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It's all about self-esteem

How can kids be encouraged to come smiling through turmoils and tensions? Meher Marfatia finds out.

sex and relationships Updated: Jun 04, 2008 17:56 IST
Meher Marfatia

Forget the whirl of picnics, parties and Paanchvi Pass. Irony is, with such hi-jinks and fun fizzing around, this could still be the toughest time to be a child. Academic stress, peer pressure, high parental expectations and violent social conditions - Gen X faces it all.

How can kids be encouraged to come smiling through inner turmoil and outer tensions? With strong doses of self-esteem, it seems.

Set standard
The standard dictionary definition of ‘selfesteem' is: ‘a good opinion of oneself '. But such a free and easy emotion could actually be the trickiest to achieve.

Number 4 in Abraham Maslow's famous Hierarchy of Needs, self-esteem almost crowns the American psychologist's pyramid theory of human motivation. Not enough esteem results in great personal stress and feelings of inferiority, he has explained.

Poor self-esteem could lie at the core of much of the aggression children show now. It may lead to ego problems, attention-seeking behaviour, communication breakdowns and failed relationships in their years ahead.

Positive approach
Thanks to the growth of the women's movement, closer attention is paid to honing healthy self-esteem among girls. And as journalist Ammu Joseph says, "No boy with genuine selfesteem would ever grow up to harm a woman. The high prevalence of gender violence shows low self-esteem among men."

Simple steps go the long mile to enhance esteem. Dwell on the positives in a child, not the shortcomings. Encourage young talent without being pushy.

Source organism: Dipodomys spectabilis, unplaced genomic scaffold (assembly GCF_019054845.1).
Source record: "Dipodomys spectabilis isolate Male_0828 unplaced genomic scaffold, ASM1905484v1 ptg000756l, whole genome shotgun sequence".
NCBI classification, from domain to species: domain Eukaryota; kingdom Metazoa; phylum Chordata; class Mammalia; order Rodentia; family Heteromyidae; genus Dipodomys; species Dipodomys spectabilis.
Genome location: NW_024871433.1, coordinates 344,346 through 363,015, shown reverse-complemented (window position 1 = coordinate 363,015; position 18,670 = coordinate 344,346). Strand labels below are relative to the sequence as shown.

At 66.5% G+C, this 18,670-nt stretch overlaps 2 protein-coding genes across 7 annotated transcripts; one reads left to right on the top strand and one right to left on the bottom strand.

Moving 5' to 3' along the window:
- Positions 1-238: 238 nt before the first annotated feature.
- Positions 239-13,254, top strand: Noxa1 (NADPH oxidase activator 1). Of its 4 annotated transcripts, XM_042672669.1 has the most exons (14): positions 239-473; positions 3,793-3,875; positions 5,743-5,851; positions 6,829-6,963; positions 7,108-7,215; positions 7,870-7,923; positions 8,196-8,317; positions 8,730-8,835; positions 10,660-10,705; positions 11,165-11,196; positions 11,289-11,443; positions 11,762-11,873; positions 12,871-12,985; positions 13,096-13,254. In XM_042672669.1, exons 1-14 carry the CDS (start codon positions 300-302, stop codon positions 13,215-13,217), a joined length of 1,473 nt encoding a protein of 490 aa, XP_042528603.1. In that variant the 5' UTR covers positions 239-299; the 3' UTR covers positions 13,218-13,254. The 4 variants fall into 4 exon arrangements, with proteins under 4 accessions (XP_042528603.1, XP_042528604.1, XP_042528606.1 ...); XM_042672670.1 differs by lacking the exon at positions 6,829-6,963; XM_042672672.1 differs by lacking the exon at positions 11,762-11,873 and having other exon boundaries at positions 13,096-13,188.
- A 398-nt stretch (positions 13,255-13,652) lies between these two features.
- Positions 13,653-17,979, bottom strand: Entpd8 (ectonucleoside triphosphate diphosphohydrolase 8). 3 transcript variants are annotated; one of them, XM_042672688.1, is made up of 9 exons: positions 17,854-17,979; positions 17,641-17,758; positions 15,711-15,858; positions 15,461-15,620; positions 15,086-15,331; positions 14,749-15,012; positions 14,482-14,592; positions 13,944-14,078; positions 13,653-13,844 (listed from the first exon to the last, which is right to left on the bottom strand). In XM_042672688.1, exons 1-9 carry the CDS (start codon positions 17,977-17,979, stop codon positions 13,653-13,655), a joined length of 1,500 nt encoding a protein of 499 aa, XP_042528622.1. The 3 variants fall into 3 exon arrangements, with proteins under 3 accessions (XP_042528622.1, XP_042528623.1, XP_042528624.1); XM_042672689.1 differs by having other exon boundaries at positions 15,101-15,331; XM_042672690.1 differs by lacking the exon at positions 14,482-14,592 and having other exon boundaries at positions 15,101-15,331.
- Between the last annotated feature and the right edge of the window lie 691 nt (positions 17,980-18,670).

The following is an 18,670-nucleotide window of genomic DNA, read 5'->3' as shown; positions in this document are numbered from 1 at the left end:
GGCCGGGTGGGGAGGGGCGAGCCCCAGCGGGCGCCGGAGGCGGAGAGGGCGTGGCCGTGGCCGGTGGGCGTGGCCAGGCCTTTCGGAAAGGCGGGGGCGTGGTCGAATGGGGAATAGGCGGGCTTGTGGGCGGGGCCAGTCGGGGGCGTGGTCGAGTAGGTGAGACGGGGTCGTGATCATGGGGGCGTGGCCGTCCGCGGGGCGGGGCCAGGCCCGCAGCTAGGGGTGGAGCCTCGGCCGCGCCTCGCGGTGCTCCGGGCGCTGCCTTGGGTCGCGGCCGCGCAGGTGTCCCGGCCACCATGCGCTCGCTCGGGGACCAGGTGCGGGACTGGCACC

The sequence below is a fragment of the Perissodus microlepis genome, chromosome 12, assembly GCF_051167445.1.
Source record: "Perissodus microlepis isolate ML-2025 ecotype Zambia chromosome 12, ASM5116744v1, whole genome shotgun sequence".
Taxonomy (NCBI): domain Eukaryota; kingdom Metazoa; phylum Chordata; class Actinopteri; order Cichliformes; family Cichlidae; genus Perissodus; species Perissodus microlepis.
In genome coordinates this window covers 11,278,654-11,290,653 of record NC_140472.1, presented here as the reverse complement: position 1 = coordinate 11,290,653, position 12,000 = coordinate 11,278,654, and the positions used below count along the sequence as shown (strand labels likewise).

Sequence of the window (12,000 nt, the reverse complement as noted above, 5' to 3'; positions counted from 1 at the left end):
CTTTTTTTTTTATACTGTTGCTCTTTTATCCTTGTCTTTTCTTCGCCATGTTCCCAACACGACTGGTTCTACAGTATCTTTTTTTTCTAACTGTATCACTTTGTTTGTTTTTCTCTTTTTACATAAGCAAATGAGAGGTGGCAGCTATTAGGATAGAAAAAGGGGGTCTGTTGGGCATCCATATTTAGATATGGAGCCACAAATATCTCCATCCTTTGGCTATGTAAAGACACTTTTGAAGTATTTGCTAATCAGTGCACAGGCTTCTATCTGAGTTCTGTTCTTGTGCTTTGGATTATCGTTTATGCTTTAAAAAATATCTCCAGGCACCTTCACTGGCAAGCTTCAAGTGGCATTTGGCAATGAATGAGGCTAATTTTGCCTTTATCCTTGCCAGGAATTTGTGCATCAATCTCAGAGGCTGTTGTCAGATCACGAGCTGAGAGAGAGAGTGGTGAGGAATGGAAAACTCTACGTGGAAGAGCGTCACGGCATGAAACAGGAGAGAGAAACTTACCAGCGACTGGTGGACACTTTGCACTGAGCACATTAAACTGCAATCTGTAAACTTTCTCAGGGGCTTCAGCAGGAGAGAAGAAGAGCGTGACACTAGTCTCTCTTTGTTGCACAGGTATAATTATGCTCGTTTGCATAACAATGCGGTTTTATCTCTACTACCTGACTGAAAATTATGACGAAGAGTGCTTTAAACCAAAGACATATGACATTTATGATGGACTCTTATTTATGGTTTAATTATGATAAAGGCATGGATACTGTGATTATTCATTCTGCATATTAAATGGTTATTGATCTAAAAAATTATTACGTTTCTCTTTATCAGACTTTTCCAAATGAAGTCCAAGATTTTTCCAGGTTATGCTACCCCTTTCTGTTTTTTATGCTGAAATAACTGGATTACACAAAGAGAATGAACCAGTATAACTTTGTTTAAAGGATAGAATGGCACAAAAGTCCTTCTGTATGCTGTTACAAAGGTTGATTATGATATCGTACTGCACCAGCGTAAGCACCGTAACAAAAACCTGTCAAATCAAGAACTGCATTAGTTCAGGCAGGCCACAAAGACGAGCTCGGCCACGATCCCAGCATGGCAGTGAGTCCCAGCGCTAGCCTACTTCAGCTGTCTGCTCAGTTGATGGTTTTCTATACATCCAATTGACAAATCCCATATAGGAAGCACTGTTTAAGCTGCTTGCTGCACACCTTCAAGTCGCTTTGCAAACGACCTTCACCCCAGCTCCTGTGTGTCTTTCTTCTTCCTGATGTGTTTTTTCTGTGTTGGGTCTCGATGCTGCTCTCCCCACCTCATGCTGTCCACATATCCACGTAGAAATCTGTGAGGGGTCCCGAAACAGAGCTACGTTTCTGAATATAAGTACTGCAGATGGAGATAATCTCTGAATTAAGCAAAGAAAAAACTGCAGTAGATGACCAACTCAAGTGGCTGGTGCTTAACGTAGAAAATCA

And praise effort, not results. Snap judgements and adjectives attached to chil dren like "Naughty boy" or "Good girl" repeat themselves, forming a pattern of negativity that causes problems over time.

Tip top
Even a supposedly positive label like "Clever child" rocks self-esteem by making the kid anxious to live up to that tag and feel inadequate when falling short by a bit.

Ruta Vyas, director of Amadeus Consulting, conducts motivating "I Love Me" workshops for youngsters. She shares three more tips to build self-worth.

First of all, "Know that life is not a contest". No doubt, we live in a competitive age. But children can be taught to accept that every person has a designated place in the world. Applaud being true to self. Let kids learn that self-esteem is not how people feel about you but how worthy you feel about yourself.

Next, "Reach out". This is a wonderful win-win situation everyone benefits from. Kids could share a skill they have, befriend the elderly volunteer for a social event. Any , thing that helps someone else generally leaves one feeling good.

Finally, "Keep all promises, down to the smallest" - this makes the youngest of children confident of seeing themselves as dependable and trustworthy. Respect for oneself starts right here.

Meher Marfatia has written 10 books for children and two for parents.